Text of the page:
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Medical and Pediatric Oncology 33:563 (1999)
Another Way
In developed countries, the treatment of cancer by
chemo- and radiotherapy (RT) is increasing in complexity at a very fast rate. Greater intensity of chemotherapy
is causing more treatment-associated problems, particularly a rising incidence of infections secondary to myelosuppression. These complications can be lifethreatening, yet the risks are run for often only relatively
modest gains in local disease control or overall survival.
Moreover, such treatments are very expensive in terms of
the costs of drugs, the complex arrangements required for
their safe storage and utilization, and the number of personnel needed to deliver the treatments.
Similarly in the field of RT, machine design and construction is increasing in complexity. Such technical advances as three-dimensional planning and delivery are
considerably increasing costs. So far, relatively few clear
clinical gains can be documented, although dose escalation has proved feasible. These complicated RT techniques can be used only in advanced centers with adequate resources of manpower and equipment. Moreover, the workloads of departments of this kind are often
much smaller than those in nations where such complex
treatments are not available. RT is nonetheless relatively
inexpensive and remains after surgery the most effective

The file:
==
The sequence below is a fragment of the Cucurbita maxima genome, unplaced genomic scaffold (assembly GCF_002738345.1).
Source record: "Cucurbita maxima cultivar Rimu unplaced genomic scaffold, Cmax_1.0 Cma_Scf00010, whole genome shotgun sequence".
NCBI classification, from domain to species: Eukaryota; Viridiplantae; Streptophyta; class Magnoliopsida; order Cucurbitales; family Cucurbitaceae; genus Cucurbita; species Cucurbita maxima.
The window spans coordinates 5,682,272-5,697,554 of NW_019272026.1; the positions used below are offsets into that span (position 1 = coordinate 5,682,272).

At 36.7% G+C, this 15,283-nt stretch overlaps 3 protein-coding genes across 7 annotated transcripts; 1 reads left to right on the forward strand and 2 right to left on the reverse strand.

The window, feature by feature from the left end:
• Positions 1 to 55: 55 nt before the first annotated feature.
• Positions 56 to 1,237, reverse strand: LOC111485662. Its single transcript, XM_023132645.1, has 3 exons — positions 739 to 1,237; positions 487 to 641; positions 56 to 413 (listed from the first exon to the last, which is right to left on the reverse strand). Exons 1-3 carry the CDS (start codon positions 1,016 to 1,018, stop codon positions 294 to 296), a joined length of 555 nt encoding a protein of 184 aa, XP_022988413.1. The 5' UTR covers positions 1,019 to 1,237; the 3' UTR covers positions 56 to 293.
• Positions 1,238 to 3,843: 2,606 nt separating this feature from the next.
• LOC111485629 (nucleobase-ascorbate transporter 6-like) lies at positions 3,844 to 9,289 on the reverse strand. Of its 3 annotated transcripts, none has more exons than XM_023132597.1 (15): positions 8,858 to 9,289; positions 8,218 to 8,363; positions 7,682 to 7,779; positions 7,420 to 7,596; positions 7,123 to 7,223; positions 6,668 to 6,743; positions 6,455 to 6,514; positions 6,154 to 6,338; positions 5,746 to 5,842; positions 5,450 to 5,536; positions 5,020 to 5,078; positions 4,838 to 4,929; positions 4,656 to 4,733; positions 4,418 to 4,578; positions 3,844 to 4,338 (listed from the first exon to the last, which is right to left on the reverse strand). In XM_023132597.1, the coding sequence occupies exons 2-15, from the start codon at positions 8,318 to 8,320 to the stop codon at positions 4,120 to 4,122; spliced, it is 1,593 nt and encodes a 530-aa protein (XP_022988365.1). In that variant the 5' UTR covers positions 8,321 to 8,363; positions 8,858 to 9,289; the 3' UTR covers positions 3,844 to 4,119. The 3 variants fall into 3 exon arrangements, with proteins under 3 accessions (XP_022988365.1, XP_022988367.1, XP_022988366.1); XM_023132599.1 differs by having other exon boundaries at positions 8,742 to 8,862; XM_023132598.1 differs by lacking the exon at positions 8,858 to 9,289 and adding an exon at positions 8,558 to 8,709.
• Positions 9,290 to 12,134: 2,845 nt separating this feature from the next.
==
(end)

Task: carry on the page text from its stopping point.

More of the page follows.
curative modality for cancer.
Leaders in oncology should begin to address the very
large number of patients worldwide who have no access
to advanced cancer chemotherapy or radiotherapy facilities. The RT apparatus available in such societies usually
is not of the latest design, yet it can still be used to
achieve very considerable gains for large patient populations overall. The International Society for Pediatric
Oncology (SIOP) has perhaps been the first cooperative
group to address the problems of less socioeconomically
favored countries specifically. Its Committee on Pediatric Oncology in Developing Countries meets yearly to
look at ways of developing appropriate low-cost but ef-
© 1999 Wiley-Liss, Inc.
fective systems of treatment, including a broader employment of RT for children with cancer.
The paper from Bulgaria in this issue (pp. 558–562)
describes a method of treating locally advanced breast
cancer with RT alone. The authors found that they could
not afford nor reliably obtain the resources necessary to
implement systemic chemotherapy for all patients. They
therefore designed therapy based on the known effectiveness of RT in controlling local disease. They also noted
data from an RTOG study suggesting that RT can produce a log cell kill of 1–3, which is probably comparable
to that achieved with many chemotherapy regimens.
They consequently implemented a careful study of the
tolerance of upper and lower hemibody irradiation given
in conjunction with tamoxifen. The authors used this as a
form of systemic therapy to be adopted in conjunction
with local irradiation for locally advanced breast cancer.
The work by Gocheva et al. has been carefully done and
is well documented. It therefore makes an important contribution to our understanding of a possible alternative
method of managing breast cancer patients. The technique they describe, i.e., the use of systemic RT, is particularly worthy of note by physicians in nations with
limited resources.
A continuing dialogue between such countries and
those of high socioeconomic status should be promoted.
The exchange of information is sure to be mutually beneficial. All clinicians working in the cancer field who feel
a responsibility for improving cancer care worldwide as
well as in their own particular environment are encouraged to participate.
Ann Barrett, MD, FRCR
Department of Radiation Oncology
University of Glasgow and Beatson Oncology Centre
Western Infirmary
Glasgow, Scotland
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